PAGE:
Plenty could be wrong with it, said LEAD's Peterson. 'If we want these kids to break out of the poverty cycle, we better teach them English right away. Transitional bilingual education teaches the kids a little Spanish, less English, and a lot of nothing. It's a total disservice to them.'

'How could it be otherwise,' asked Washington D.C.-based consultant Gary Imhof, editor of Learning In Two Languages. 'When the bulk of the day is spent learning in another language, typically Spanish, that child is not going to learn English.'

''What's saddest is that the children

have become pawns. A long time ago

we all should have stopped calling each

other names and should have become

committed to search for the ... programs

that will help these children succeed

in our society.' - Rosalie Porter'

Rosalie Porter said, 'In 1968 we began TBE as an experiment because we wanted to see if it would do the kids some good. After 20 years, we know it's neither the best nor the only way to assist these children. There are caring alternatives - programs that get the students speaking English in a hurry.'

Nor are non-English speaking Americans united in support of TBE. Philip Vargas, president of the consulting company Human Research & Develop-ment, is a product of a Spanish-speaking home 'English is the language of America and the basic tool for survival and success in our society,' Vargas said. '[TBE is] a means whereby we Hispanics maintain our own subordination and retard our ability to take advantage of the many opportunities available.'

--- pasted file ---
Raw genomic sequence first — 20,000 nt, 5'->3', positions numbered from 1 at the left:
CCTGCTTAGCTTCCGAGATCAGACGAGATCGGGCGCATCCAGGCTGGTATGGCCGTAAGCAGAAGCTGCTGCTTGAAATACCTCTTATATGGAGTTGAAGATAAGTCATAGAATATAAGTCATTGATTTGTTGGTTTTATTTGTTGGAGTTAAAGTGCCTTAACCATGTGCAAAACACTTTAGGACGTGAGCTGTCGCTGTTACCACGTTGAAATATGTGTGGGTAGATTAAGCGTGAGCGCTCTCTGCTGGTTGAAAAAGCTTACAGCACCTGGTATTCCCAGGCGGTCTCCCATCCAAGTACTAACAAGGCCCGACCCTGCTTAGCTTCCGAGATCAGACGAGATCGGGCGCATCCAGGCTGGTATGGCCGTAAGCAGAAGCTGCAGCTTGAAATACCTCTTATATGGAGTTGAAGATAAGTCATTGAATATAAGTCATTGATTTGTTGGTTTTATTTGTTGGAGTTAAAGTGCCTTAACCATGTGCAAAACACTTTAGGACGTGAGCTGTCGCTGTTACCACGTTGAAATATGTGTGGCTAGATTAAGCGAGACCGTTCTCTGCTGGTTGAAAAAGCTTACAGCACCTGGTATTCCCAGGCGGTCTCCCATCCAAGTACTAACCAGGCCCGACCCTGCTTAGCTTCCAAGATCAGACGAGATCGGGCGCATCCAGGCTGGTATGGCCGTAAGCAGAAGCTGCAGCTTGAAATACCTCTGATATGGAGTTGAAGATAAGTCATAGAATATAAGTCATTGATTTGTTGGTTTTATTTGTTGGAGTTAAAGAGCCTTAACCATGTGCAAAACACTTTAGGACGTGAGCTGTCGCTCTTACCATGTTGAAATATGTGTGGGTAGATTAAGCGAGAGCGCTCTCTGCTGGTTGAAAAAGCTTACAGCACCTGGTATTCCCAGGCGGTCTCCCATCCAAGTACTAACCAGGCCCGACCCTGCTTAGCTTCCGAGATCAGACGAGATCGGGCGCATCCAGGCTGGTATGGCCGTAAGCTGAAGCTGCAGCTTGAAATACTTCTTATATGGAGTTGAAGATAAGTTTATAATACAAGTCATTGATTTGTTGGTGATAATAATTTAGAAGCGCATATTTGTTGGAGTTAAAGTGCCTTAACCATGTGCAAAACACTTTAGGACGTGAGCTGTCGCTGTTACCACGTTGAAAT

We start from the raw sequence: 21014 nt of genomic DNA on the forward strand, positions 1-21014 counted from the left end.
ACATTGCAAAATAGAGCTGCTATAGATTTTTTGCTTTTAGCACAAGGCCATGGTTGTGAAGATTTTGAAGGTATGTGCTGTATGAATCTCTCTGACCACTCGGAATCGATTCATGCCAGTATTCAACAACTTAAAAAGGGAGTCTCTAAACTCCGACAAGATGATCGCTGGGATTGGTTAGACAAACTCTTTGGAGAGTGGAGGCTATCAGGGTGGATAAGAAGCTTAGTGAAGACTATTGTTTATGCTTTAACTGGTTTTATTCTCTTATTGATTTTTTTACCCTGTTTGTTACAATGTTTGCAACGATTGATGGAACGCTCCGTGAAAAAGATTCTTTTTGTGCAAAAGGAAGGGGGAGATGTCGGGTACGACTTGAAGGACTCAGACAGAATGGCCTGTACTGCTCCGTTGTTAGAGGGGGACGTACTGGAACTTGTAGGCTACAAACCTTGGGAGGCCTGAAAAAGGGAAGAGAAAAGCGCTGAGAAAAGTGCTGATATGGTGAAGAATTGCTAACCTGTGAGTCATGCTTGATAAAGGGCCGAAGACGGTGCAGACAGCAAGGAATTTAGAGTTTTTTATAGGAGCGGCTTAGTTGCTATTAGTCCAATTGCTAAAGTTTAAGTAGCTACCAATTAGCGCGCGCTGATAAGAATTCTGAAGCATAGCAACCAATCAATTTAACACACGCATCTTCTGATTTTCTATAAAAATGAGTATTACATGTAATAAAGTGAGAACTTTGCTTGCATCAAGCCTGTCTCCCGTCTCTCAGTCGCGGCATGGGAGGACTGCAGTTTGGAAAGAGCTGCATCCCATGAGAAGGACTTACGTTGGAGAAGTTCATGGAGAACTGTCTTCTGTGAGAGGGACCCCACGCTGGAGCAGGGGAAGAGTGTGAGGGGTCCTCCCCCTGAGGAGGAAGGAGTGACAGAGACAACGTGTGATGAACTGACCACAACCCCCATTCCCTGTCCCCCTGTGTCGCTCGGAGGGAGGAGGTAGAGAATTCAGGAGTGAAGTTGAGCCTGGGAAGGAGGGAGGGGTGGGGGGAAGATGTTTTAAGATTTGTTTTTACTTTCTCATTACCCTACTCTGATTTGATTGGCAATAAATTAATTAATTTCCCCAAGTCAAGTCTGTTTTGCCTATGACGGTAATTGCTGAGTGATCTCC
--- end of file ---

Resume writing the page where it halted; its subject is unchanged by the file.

One undisputed fact is that TBE has not been proved to be beneficial. Hispanic dropout rates remain high in Boston, after 20 years of TBE, the dropout rate is essentially unchanged. TBE supporters concede that 'an awkward tension blankets the lack of empirical demonstration of the success of bilingual education programs,' noted Kenji Hakuta, an education psychologist at the University of California. Hopes for proof were recently dashed when a four-year-study found no meaningful difference in academic performance by students enrolled in TBE or other styles of bilingual education classes.

Then why are so many still deeply committed to TBE? 'I call it 'bilingualgate,'' Peterson said. 'It's little more than a hiring program for Spanish-speaking teachers. The program actually punishes success because those teaching jobs would be threatened if the children learned English.'

The advocates disagree. 'Many people are frustrated because they wanted a quick fix. There isn't one,' said De LaRosa. 'Properly supported, TBE will work and it will give us students fluent in two languages.'

Will the debate ever be resolved? Lately, there is encouraging news. In its 1988 revision of the Bilingual Education Act, Congress increased funding for new approaches to educating English-deficient students. Before, just 4 percent of allotted monies could be used in those ways, but now up to 25 percent of the federal funding is available for non-TBE methods.

'This is good news,' said Porter. 'What's saddest is that the children have become pawns. A long time ago we all should have stopped calling each other names and should have become committed to search for the best, most effective programs - the programs that will help these children succeed in our society. Let's acknowledge that's what we all want. Fortunately, with Congress increasing flexibility, it's now up to us in education to be doing the testing, seeing what works in practice, in the classroom. That is the way out of the debate - the only way.' 

1 Forked Tongue The Politics of Bilingual Education by Rosalie Pedalino Porter was reviewed by Kathryn Bricker in the Winter 1990-91 issue of The Social Contract.